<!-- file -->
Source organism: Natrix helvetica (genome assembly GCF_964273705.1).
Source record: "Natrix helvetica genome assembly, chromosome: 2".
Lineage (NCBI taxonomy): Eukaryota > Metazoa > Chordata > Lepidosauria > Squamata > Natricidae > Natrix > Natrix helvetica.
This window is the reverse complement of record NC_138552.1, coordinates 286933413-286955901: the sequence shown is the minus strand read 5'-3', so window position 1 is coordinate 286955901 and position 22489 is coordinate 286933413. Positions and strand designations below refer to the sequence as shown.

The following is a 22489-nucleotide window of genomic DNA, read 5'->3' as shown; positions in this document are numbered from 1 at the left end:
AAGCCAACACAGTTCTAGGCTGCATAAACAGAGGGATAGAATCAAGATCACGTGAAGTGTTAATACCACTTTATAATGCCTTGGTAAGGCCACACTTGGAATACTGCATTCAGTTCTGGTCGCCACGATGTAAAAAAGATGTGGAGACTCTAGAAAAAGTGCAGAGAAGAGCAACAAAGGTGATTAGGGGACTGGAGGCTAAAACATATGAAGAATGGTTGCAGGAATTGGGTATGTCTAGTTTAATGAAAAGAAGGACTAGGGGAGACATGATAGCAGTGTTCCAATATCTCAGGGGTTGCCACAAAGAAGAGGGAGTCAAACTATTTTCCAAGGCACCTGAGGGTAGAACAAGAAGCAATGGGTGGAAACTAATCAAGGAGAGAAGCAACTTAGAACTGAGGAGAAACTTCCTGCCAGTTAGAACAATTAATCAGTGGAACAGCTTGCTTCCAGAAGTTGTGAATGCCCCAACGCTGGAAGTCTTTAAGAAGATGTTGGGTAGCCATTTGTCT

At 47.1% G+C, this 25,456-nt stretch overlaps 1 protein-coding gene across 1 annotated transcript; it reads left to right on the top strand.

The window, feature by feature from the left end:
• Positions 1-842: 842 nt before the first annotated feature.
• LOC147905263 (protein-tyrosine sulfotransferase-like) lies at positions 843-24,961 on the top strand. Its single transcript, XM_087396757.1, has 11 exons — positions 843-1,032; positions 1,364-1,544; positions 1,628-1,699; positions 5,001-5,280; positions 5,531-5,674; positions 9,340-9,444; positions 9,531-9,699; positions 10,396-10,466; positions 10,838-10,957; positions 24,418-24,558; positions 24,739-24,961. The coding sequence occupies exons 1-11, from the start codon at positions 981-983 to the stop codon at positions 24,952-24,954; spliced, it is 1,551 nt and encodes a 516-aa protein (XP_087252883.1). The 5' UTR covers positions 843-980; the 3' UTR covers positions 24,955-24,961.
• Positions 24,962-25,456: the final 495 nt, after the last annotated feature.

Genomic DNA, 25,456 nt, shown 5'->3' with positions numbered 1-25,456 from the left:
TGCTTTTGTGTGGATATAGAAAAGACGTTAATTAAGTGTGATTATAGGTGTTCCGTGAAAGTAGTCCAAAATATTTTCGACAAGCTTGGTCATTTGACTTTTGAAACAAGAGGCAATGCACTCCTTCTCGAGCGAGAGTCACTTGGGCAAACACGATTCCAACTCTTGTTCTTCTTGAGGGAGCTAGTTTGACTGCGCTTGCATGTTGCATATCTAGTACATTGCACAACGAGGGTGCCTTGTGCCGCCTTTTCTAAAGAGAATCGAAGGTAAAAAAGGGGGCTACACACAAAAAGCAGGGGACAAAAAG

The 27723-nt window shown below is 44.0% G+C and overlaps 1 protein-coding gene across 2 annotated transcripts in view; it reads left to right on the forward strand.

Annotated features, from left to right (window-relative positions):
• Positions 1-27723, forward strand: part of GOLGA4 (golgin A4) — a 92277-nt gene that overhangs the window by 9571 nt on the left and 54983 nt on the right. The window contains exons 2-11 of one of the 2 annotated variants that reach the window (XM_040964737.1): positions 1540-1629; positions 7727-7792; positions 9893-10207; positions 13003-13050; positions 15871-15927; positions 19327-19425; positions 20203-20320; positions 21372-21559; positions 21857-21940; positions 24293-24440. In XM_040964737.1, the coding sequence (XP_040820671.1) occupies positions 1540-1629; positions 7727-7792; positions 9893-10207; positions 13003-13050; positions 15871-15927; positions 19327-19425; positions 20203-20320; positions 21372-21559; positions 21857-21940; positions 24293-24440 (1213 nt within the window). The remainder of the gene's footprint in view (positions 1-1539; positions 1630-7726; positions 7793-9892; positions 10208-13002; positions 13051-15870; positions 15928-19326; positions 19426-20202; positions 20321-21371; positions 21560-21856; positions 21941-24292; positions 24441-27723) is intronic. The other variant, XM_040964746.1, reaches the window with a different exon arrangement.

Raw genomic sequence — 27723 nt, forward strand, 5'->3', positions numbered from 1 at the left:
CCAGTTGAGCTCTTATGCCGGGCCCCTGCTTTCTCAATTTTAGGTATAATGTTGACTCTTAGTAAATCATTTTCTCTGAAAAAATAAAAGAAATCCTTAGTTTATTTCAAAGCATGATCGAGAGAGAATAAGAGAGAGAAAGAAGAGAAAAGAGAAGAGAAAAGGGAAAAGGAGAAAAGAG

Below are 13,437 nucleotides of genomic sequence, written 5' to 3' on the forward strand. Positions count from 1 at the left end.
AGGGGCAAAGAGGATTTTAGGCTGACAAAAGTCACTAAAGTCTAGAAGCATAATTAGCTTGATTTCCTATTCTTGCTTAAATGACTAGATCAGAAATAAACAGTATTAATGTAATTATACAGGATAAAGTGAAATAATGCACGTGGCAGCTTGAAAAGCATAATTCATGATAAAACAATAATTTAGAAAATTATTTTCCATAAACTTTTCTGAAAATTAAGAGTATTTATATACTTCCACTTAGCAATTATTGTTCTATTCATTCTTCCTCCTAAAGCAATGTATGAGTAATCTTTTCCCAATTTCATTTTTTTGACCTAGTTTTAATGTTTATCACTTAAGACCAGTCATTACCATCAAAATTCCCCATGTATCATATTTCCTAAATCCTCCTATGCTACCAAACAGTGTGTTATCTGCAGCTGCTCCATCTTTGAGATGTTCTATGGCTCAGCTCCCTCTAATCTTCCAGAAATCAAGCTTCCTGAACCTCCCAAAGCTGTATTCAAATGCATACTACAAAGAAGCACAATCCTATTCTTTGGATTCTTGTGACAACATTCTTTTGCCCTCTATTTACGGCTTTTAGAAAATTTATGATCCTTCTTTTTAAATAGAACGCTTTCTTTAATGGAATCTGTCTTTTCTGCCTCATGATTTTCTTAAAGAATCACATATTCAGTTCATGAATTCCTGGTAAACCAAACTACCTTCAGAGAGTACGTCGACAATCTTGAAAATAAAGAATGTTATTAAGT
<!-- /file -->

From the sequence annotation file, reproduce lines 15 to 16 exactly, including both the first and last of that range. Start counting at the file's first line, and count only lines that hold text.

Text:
Annotated features, from left to right (window-relative positions):
• Positions 1-27723, forward strand: part of GOLGA4 (golgin A4) — a 92277-nt gene that overhangs the window by 9571 nt on the left and 54983 nt on the right. The window contains exons 2-11 of one of the 2 annotated variants that reach the window (XM_040964737.1): positions 1540-1629; positions 7727-7792; positions 9893-10207; positions 13003-13050; positions 15871-15927; positions 19327-19425; positions 20203-20320; positions 21372-21559; positions 21857-21940; positions 24293-24440. In XM_040964737.1, the coding sequence (XP_040820671.1) occupies positions 1540-1629; positions 7727-7792; positions 9893-10207; positions 13003-13050; positions 15871-15927; positions 19327-19425; positions 20203-20320; positions 21372-21559; positions 21857-21940; positions 24293-24440 (1213 nt within the window). The remainder of the gene's footprint in view (positions 1-1539; positions 1630-7726; positions 7793-9892; positions 10208-13002; positions 13051-15870; positions 15928-19326; positions 19426-20202; positions 20321-21371; positions 21560-21856; positions 21941-24292; positions 24441-27723) is intronic. The other variant, XM_040964746.1, reaches the window with a different exon arrangement.